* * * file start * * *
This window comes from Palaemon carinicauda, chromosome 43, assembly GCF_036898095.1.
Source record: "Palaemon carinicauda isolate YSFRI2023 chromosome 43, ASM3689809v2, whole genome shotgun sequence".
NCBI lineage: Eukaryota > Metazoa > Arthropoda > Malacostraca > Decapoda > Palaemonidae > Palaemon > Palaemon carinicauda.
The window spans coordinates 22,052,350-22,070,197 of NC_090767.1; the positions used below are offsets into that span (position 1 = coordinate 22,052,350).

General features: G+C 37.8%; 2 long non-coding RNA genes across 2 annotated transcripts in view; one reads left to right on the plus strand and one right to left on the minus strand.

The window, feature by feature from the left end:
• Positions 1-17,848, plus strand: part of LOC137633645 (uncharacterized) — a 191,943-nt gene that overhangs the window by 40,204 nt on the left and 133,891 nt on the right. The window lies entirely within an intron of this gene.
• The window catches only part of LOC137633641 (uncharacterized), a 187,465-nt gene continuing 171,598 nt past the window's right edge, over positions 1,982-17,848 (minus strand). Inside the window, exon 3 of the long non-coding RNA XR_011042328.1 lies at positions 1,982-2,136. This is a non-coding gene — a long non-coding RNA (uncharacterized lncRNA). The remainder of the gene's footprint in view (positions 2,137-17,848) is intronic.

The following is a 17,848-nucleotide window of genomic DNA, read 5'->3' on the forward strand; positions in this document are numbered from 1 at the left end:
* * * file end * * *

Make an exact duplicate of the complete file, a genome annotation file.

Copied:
This window comes from Palaemon carinicauda, chromosome 43, assembly GCF_036898095.1.
Source record: "Palaemon carinicauda isolate YSFRI2023 chromosome 43, ASM3689809v2, whole genome shotgun sequence".
NCBI lineage: Eukaryota > Metazoa > Arthropoda > Malacostraca > Decapoda > Palaemonidae > Palaemon > Palaemon carinicauda.
The window spans coordinates 22,052,350-22,070,197 of NC_090767.1; the positions used below are offsets into that span (position 1 = coordinate 22,052,350).

General features: G+C 37.8%; 2 long non-coding RNA genes across 2 annotated transcripts in view; one reads left to right on the plus strand and one right to left on the minus strand.

The window, feature by feature from the left end:
• Positions 1-17,848, plus strand: part of LOC137633645 (uncharacterized) — a 191,943-nt gene that overhangs the window by 40,204 nt on the left and 133,891 nt on the right. The window lies entirely within an intron of this gene.
• The window catches only part of LOC137633641 (uncharacterized), a 187,465-nt gene continuing 171,598 nt past the window's right edge, over positions 1,982-17,848 (minus strand). Inside the window, exon 3 of the long non-coding RNA XR_011042328.1 lies at positions 1,982-2,136. This is a non-coding gene — a long non-coding RNA (uncharacterized lncRNA). The remainder of the gene's footprint in view (positions 2,137-17,848) is intronic.

The following is a 17,848-nucleotide window of genomic DNA, read 5'->3' on the forward strand; positions in this document are numbered from 1 at the left end: